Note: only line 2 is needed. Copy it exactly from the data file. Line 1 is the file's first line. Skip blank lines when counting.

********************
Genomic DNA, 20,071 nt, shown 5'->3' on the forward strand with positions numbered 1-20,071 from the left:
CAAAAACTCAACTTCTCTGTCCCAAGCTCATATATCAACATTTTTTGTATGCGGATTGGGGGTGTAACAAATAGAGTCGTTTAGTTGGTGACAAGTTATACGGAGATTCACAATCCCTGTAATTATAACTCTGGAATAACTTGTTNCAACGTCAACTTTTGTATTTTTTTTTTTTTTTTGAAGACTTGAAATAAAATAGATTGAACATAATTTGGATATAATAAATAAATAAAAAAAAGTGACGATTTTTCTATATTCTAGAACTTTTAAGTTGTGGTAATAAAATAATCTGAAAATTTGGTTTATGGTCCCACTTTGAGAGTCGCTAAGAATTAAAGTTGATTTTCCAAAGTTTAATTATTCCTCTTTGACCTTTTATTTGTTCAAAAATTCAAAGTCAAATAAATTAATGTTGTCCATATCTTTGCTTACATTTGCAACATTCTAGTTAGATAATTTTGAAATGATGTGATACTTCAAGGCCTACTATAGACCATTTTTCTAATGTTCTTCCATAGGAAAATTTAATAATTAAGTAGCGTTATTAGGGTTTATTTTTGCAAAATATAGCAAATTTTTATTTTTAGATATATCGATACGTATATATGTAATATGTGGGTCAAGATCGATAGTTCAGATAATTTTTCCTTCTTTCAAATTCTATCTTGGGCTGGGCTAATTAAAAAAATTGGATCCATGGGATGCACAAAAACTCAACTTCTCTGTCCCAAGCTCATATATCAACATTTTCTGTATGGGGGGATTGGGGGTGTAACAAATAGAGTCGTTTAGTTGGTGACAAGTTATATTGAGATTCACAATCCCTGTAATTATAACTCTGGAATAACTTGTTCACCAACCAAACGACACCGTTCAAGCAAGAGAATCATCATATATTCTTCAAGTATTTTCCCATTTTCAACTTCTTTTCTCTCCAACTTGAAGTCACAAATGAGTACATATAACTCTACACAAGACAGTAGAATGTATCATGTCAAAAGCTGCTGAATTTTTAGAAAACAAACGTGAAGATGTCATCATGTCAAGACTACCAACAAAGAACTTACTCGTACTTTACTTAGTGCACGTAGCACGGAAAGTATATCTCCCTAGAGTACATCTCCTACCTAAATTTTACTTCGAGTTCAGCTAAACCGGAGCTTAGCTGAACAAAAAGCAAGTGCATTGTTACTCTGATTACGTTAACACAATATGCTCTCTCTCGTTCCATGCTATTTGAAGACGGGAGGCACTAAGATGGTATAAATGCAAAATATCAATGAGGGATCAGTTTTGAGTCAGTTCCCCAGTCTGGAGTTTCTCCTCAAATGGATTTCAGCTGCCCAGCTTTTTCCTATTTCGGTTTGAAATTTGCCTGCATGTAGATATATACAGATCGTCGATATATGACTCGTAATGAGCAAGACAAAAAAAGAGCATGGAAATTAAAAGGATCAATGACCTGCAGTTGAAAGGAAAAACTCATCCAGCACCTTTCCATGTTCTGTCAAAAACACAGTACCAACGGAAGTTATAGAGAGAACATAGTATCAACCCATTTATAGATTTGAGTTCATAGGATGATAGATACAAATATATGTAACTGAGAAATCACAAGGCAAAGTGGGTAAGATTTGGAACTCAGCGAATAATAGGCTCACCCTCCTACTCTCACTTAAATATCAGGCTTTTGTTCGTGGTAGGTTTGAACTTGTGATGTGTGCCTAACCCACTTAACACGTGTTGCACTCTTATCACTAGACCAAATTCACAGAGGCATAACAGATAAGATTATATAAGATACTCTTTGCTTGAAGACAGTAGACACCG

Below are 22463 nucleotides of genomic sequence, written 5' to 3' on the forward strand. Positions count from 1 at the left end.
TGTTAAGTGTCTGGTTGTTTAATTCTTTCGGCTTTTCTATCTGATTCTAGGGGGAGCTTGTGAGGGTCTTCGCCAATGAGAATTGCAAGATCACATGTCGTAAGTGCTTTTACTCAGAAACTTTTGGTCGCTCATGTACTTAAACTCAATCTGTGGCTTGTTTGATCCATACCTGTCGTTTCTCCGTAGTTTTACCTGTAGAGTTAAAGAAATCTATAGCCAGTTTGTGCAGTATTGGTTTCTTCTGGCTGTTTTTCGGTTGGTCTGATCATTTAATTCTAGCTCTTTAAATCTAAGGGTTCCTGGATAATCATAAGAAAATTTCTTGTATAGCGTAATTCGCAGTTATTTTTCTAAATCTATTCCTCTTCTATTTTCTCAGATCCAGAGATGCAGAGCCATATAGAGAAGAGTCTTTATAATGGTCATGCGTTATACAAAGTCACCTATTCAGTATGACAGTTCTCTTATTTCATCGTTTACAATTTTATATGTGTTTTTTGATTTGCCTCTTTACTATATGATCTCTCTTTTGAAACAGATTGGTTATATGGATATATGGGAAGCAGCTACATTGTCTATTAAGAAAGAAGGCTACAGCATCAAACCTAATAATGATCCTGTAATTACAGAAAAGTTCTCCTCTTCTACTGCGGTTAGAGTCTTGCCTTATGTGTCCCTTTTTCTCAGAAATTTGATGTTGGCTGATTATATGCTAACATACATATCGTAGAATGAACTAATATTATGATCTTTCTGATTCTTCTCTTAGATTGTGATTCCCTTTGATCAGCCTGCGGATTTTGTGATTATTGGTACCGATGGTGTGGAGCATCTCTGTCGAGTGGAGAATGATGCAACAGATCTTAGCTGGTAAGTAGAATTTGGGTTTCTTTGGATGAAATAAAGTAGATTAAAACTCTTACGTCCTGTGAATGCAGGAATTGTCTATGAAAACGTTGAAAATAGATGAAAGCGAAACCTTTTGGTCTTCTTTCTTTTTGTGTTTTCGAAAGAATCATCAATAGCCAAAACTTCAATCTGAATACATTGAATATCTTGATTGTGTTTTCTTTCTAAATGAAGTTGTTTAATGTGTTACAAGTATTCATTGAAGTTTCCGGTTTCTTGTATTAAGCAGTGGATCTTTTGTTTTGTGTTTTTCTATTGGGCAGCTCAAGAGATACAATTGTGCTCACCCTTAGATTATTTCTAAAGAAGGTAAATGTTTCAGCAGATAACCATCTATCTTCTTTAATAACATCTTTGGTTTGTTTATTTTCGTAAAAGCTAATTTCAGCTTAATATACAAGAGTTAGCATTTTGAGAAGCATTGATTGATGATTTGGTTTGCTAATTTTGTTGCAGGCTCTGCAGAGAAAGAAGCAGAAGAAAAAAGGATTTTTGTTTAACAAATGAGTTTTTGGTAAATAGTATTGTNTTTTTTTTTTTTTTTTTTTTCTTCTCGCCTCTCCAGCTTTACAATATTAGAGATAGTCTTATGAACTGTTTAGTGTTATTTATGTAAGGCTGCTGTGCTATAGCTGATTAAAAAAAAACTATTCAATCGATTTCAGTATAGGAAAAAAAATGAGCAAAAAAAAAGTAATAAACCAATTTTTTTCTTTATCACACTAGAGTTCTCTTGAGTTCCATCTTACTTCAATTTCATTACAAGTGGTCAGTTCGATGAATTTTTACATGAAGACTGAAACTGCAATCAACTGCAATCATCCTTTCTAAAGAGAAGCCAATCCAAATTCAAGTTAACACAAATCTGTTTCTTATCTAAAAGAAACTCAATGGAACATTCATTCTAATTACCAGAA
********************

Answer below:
CAAAAACTCAACTTCTCTGTCCCAAGCTCATATATCAACATTTTTTGTATGCGGATTGGGGGTGTAACAAATAGAGTCGTTTAGTTGGTGACAAGTTATACGGAGATTCACAATCCCTGTAATTATAACTCTGGAATAACTTGTTNCAACGTCAACTTTTGTATTTTTTTTTTTTTTTTGAAGACTTGAAATAAAATAGATTGAACATAATTTGGATATAATAAATAAATAAAAAAAAGTGACGATTTTTCTATATTCTAGAACTTTTAAGTTGTGGTAATAAAATAATCTGAAAATTTGGTTTATGGTCCCACTTTGAGAGTCGCTAAGAATTAAAGTTGATTTTCCAAAGTTTAATTATTCCTCTTTGACCTTTTATTTGTTCAAAAATTCAAAGTCAAATAAATTAATGTTGTCCATATCTTTGCTTACATTTGCAACATTCTAGTTAGATAATTTTGAAATGATGTGATACTTCAAGGCCTACTATAGACCATTTTTCTAATGTTCTTCCATAGGAAAATTTAATAATTAAGTAGCGTTATTAGGGTTTATTTTTGCAAAATATAGCAAATTTTTATTTTTAGATATATCGATACGTATATATGTAATATGTGGGTCAAGATCGATAGTTCAGATAATTTTTCCTTCTTTCAAATTCTATCTTGGGCTGGGCTAATTAAAAAAATTGGATCCATGGGATGCACAAAAACTCAACTTCTCTGTCCCAAGCTCATATATCAACATTTTCTGTATGGGGGGATTGGGGGTGTAACAAATAGAGTCGTTTAGTTGGTGACAAGTTATATTGAGATTCACAATCCCTGTAATTATAACTCTGGAATAACTTGTTCACCAACCAAACGACACCGTTCAAGCAAGAGAATCATCATATATTCTTCAAGTATTTTCCCATTTTCAACTTCTTTTCTCTCCAACTTGAAGTCACAAATGAGTACATATAACTCTACACAAGACAGTAGAATGTATCATGTCAAAAGCTGCTGAATTTTTAGAAAACAAACGTGAAGATGTCATCATGTCAAGACTACCAACAAAGAACTTACTCGTACTTTACTTAGTGCACGTAGCACGGAAAGTATATCTCCCTAGAGTACATCTCCTACCTAAATTTTACTTCGAGTTCAGCTAAACCGGAGCTTAGCTGAACAAAAAGCAAGTGCATTGTTACTCTGATTACGTTAACACAATATGCTCTCTCTCGTTCCATGCTATTTGAAGACGGGAGGCACTAAGATGGTATAAATGCAAAATATCAATGAGGGATCAGTTTTGAGTCAGTTCCCCAGTCTGGAGTTTCTCCTCAAATGGATTTCAGCTGCCCAGCTTTTTCCTATTTCGGTTTGAAATTTGCCTGCATGTAGATATATACAGATCGTCGATATATGACTCGTAATGAGCAAGACAAAAAAAGAGCATGGAAATTAAAAGGATCAATGACCTGCAGTTGAAAGGAAAAACTCATCCAGCACCTTTCCATGTTCTGTCAAAAACACAGTACCAACGGAAGTTATAGAGAGAACATAGTATCAACCCATTTATAGATTTGAGTTCATAGGATGATAGATACAAATATATGTAACTGAGAAATCACAAGGCAAAGTGGGTAAGATTTGGAACTCAGCGAATAATAGGCTCACCCTCCTACTCTCACTTAAATATCAGGCTTTTGTTCGTGGTAGGTTTGAACTTGTGATGTGTGCCTAACCCACTTAACACGTGTTGCACTCTTATCACTAGACCAAATTCACAGAGGCATAACAGATAAGATTATATAAGATACTCTTTGCTTGAAGACAGTAGACACCG